As an English student, I spend a lot of time defending my choice to study it. I’ve been considered strange for as long as I can remember; first because I loved reading and did it every chance I got. Then it was because I not only loved, but did well in English class. It didn’t end in high school either – after all you have to take it then. When I would tell people that I willingly chose to prolong the torture for what started out as 4 but turned into 5 years, well, people just could not understand why anyone would ever want to do that.
That being said, I understand that not everyone will feel enthusiastic about English. It definitely requires a certain kind of mind, one with a high verbal intelligence, not to mention a passion for language. And I respect that: after all, I’m not one for physics and I certainly don’t want people berating me for that. My counter argument, however, is that something like physics is highly respected and valourized in North American society, where as English, in general, is not. It needs a stronger defence, and the one I will mount here is that there is a reason you have to take it all four years of high school.
As someone who, on occasion, moonlights as an English tutor, I have seen first hand the disadvantages that come from not taking English as a discipline seriously. So, I’d like to share with you all the most common problems I see in high school students, and easy ways to fix them. Who knows, maybe you’ll learn something new. I would consider that a good day’s work for me.
1. Reading comprehension
Out of all the issues I help my pupils with, this is the one that alarms me the most. Reading is a crucial foundation, not only for writing, but for interacting with the world. Western society puts a huge emphasis on the written word, and you’re seriously short-changing yourself if you only ever understand the bare minimum of the things you read.
Admittedly, I must include a disclaimer before I go any further: as a final year Bachelor of Arts student, I can boast a high level of reading comprehension (I muddled through a first year philosophy class after all, and believe me, EVERYTHING seems much more understandable after THAT), and this could bias my judgment of how much high school kids should be understanding at their age. But even factoring that in, I’m still surprised at how little some kids I’ve tutored seem to understand from the things they read. It’s partly a problem of a too-small vocabulary, and partly one of passive reading. I’ve found myself having to explain common enough words like “embedded,” or explaining simple and clearly written short pieces assigned in class.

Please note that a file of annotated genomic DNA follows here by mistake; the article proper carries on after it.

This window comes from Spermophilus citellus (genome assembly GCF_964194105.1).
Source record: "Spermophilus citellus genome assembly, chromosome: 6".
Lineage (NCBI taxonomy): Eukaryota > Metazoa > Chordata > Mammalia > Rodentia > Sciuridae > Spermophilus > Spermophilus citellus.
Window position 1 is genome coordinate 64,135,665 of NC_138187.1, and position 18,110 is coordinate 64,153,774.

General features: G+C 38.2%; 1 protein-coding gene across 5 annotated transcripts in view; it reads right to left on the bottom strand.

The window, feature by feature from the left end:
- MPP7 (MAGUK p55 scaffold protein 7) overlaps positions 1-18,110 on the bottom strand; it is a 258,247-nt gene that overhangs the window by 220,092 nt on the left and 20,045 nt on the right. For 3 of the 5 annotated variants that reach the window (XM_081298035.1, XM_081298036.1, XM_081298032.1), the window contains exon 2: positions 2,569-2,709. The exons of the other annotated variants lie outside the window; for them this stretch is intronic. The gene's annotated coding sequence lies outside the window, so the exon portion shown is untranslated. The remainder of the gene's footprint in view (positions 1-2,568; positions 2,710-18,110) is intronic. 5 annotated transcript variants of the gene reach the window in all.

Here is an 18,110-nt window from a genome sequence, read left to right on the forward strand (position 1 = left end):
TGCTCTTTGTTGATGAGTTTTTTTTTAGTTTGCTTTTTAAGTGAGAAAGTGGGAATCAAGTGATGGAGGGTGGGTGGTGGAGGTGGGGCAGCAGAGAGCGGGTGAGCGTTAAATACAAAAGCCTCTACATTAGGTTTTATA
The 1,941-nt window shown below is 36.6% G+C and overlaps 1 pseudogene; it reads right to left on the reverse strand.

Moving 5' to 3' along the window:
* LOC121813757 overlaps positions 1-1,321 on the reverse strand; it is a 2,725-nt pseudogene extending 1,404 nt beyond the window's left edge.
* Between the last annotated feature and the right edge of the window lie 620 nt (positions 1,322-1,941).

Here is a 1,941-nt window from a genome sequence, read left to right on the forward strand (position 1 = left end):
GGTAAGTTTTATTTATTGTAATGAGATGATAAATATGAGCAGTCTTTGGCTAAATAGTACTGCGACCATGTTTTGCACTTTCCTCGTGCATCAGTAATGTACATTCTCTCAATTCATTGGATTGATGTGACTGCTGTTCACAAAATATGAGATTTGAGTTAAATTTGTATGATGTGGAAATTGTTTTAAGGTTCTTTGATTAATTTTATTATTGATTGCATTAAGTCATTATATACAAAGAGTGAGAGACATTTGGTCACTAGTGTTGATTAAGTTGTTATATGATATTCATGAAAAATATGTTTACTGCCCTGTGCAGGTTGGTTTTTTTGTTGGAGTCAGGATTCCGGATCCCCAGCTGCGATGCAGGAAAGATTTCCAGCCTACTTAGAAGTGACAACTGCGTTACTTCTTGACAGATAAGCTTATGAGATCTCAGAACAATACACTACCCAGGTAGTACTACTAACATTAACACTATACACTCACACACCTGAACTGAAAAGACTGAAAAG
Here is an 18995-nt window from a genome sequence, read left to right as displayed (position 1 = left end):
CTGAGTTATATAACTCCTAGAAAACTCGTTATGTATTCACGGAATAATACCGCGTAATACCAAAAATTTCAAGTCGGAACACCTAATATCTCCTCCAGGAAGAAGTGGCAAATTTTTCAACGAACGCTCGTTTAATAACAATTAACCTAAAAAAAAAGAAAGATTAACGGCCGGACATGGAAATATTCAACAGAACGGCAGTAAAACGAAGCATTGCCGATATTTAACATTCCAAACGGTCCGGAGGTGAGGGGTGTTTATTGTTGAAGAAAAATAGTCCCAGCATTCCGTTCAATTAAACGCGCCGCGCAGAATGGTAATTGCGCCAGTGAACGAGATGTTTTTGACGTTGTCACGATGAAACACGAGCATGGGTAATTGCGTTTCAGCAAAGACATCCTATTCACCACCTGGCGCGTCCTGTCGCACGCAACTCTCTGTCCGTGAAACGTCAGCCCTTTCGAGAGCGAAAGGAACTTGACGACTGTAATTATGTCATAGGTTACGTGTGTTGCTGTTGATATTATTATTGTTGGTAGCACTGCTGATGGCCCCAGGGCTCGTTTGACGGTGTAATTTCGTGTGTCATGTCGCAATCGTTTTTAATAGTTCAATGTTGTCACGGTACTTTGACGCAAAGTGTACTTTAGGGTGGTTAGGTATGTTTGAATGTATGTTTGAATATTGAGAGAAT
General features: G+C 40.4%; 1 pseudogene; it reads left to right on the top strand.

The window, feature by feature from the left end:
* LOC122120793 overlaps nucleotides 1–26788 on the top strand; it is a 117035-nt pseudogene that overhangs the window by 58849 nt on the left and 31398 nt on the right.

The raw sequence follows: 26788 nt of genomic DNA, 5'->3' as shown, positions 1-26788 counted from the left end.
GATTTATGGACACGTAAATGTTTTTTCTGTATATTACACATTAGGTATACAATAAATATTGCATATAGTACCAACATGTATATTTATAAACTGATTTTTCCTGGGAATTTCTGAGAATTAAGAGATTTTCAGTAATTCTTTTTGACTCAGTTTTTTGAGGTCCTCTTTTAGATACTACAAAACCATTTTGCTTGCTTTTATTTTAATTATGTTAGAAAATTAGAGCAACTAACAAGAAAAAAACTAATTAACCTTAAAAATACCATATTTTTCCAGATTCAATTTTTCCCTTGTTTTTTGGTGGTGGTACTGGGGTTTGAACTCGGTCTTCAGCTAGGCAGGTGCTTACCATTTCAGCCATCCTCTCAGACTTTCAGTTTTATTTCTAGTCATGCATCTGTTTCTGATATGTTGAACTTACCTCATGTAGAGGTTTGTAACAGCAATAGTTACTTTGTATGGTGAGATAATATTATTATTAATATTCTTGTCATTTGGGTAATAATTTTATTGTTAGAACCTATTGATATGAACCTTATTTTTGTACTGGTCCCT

The solution to this is simple. I’d like to be able to say “just read more!” but I know from experience that I am a rare breed of creature that way. So, especially if you don’t like to read, be a more engaged reader. It’s been my experience that people don’t put in the effort here. They read things, especially in English class, just to get the homework checks, or get through an article, chapter, assignment, etc. But you might be surprised at how much your mind expands when you stop reading passively, letting the words flow over and past you, and start paying attention to the subtle things. Locate the main point of what you read, because the majority of what you read is trying to tell you something – even fiction. The majority of the time, the authors won’t spell it out for you, and this subtlety is part of what makes good writing. Pay attention to organization: how does the author organize his or her thoughts? Is there a pattern to the way their argument or story unfolds? If they’re trying to be persuasive, do they succeed or fail? Why? Once you understand the reasons behind the madness, English becomes a lot more intuitive and easier. And, if you’re lucky, it suddenly seems a lot less useless.